US blasts Israel on religious freedom
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The American report says the Israeli Orthodox are favoured unfairly
The State of Israel discriminates against non-Orthodox Jews and non-Jews, according to a US State Department report.
The critical assessment is included in the department's Annual Report on International Religious Freedom, released last week.
Among the many criticisms, the report found that Israeli state funding favours the Orthodox and that the government puts greater resources into Jewish holy places than other religious sites.
Eight countries - Burma, China, Eritrea, Iran, North Korea, Saudi Arabia, Sudan and Uzbekistan - gave the US most cause for concern.
However, Israel was among a list of 29 countries "where violations of religious freedom have been noteworthy". Other such countries included Afghanistan, China, Egypt, Pakistan and Venezuela.
The report analysed religious freedom around the world between July 2009 and June 2010.
In Israel, it found that although religious freedoms are generally respected "governmental and legal discrimination against non-Jews and non-Orthodox streams of Judaism continued".
The report noted that the state does not recognise non-Orthodox conversions in Israel and that the Orthodox rabbinate determines who is buried in Jewish state cemeteries.
It also cited a 2010 report by the Bank of Israel and the Social Security Institution, which warned that because of "widely divergent birth rates" Israel is undergoing "a generational demographic shift" from a secular to a more religious society.
"This demographic shift was a source of growing tension in 2010 between secular and strictly-Orthodox communities," the State Department report noted, "including an allocation of housing, debates over future preparedness of the army, and the increasing burden of transfer payments made to strictly-Orthodox families, who are entitled to receive special government subsidies for families with five or more children".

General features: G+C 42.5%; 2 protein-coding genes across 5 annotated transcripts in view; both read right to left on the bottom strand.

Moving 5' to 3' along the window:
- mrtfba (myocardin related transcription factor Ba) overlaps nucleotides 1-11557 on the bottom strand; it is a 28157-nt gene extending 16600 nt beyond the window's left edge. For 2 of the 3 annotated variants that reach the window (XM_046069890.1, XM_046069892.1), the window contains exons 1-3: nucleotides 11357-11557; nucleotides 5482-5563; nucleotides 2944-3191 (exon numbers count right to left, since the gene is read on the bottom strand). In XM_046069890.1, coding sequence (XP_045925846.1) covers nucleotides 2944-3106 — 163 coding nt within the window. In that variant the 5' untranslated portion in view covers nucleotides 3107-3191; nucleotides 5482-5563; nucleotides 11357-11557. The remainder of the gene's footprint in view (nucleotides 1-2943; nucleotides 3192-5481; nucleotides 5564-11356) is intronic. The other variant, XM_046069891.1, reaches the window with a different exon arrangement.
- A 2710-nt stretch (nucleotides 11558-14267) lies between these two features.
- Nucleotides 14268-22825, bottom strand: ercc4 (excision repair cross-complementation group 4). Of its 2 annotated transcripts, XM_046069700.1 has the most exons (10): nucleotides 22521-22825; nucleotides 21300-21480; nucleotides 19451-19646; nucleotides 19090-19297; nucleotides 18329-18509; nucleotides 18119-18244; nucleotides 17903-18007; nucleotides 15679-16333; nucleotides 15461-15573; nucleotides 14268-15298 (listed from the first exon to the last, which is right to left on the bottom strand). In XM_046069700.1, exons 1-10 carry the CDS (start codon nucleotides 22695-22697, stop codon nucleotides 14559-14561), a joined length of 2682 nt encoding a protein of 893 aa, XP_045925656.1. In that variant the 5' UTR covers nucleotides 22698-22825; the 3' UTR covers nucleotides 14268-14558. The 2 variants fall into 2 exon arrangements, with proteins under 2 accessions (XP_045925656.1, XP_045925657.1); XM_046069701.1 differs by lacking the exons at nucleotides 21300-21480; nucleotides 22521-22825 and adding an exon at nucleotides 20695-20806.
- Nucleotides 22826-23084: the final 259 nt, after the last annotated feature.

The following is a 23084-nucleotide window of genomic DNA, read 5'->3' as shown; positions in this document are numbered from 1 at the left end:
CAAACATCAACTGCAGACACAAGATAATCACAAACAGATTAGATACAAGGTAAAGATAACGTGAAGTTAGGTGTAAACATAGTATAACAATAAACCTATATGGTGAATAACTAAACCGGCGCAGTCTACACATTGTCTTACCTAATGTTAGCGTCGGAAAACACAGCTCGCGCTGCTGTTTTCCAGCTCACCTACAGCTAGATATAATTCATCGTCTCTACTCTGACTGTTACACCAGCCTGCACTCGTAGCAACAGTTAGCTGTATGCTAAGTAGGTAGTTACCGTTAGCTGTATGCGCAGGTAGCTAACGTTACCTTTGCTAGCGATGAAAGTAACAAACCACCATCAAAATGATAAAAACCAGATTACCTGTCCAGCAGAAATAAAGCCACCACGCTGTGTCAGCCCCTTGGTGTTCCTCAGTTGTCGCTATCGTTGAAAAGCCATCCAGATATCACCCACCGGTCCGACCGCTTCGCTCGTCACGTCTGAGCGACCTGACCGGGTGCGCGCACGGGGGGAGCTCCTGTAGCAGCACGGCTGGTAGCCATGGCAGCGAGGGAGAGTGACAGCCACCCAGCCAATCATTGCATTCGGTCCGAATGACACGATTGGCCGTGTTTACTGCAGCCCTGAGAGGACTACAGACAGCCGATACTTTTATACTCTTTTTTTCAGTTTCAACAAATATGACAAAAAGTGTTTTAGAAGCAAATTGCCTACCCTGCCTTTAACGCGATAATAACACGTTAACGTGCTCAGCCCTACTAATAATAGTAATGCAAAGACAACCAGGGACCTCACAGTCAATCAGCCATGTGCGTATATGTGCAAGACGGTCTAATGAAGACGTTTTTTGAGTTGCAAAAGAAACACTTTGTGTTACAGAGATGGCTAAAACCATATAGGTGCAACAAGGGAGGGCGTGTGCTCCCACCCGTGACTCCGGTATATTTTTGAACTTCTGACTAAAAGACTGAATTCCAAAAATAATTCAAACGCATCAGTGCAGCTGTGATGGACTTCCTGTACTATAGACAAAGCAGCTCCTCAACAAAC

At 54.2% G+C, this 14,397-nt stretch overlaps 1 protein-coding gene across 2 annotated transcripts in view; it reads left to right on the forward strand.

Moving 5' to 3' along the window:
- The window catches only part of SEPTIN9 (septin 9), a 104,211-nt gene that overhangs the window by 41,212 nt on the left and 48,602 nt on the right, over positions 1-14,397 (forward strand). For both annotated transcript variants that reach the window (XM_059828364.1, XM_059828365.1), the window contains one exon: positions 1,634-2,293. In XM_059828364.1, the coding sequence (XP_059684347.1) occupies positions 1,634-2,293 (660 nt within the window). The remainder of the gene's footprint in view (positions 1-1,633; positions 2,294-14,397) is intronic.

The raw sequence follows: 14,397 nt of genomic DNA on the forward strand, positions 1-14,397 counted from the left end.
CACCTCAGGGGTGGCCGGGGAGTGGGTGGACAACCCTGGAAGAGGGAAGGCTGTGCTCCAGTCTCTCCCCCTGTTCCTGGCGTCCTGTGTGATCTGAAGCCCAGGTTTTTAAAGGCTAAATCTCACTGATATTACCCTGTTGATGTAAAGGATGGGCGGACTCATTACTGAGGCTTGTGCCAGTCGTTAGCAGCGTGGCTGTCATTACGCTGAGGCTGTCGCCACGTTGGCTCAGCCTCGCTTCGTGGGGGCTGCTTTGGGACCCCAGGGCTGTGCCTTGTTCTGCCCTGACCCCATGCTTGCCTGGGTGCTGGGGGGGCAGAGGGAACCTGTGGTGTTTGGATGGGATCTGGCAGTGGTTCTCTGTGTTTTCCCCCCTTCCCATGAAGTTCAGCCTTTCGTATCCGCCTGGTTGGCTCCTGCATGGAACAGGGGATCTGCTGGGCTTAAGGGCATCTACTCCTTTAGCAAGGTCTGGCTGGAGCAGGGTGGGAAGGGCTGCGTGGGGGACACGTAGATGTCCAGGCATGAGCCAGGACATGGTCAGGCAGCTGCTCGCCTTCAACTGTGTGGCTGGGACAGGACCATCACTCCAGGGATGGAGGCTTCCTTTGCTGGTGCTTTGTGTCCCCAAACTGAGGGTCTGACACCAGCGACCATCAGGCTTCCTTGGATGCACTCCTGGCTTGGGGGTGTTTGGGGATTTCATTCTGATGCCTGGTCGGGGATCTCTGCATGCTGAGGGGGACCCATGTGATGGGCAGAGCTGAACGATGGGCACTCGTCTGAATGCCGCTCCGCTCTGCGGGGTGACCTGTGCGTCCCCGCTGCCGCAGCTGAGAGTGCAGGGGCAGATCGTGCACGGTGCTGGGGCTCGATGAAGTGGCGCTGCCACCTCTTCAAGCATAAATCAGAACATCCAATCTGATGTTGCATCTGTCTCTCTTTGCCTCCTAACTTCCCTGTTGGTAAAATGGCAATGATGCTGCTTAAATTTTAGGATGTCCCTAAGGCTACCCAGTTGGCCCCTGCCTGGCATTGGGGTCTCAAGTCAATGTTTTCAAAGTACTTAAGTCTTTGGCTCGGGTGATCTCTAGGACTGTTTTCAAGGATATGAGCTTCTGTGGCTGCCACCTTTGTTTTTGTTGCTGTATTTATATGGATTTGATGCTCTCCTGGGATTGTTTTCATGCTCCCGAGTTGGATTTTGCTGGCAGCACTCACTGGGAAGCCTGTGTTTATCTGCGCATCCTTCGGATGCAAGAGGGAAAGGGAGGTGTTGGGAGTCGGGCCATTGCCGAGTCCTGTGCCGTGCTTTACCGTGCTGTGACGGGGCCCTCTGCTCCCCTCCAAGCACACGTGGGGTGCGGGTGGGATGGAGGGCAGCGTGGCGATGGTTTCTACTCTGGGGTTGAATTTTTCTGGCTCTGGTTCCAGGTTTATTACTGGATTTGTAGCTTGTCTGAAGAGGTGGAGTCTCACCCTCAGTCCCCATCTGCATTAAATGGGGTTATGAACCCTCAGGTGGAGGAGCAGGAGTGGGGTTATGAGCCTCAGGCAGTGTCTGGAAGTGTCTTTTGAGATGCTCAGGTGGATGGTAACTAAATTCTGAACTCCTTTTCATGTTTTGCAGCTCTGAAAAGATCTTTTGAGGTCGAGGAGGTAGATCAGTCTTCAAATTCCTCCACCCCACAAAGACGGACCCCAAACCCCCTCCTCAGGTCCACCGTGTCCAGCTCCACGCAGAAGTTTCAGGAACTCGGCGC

The report also highlighted abuse and discrimination against Israeli-Arab Muslims, evangelical Christians, and Messianic Jews.
It focused particular attention on Yad L'Achim, a strictly-Orthodox, anti-missionary organisation. Yad L'Achim harassed individuals in settlements that it often incorrectly identified as "missionaries", the report stated.
It also cited a number of cases of violence involving Yad L'Achim members. They included the firebombing of a Messianic Jewish leader's car and the arrest of a Yad L'Achim follower for leaving explosives on the doorstep of a Messianic leader's home.
The Palestinian Authority and Hamas were also criticised in the report.
It noted that terrorist attacks against Israel were partly religiously motivated. In Hamas-controlled Gaza, a conservative interpretation of Islam led to women being convicted of "ethical crimes" such as "illegitimate pregnancy" and to couples being routinely stopped to ascertain whether they were married.
Antisemitism was a cause for concern in a number of countries, including Iran and Venezuela.
A spike in antisemitic incidents in the UK in the wake of the Gaza flotilla raid was also noted.
Citing CST figures, the State Department reported that there were 609 antisemitic incidents in the UK during the first half of 2009 compared to 296 incidents in the last half of the year.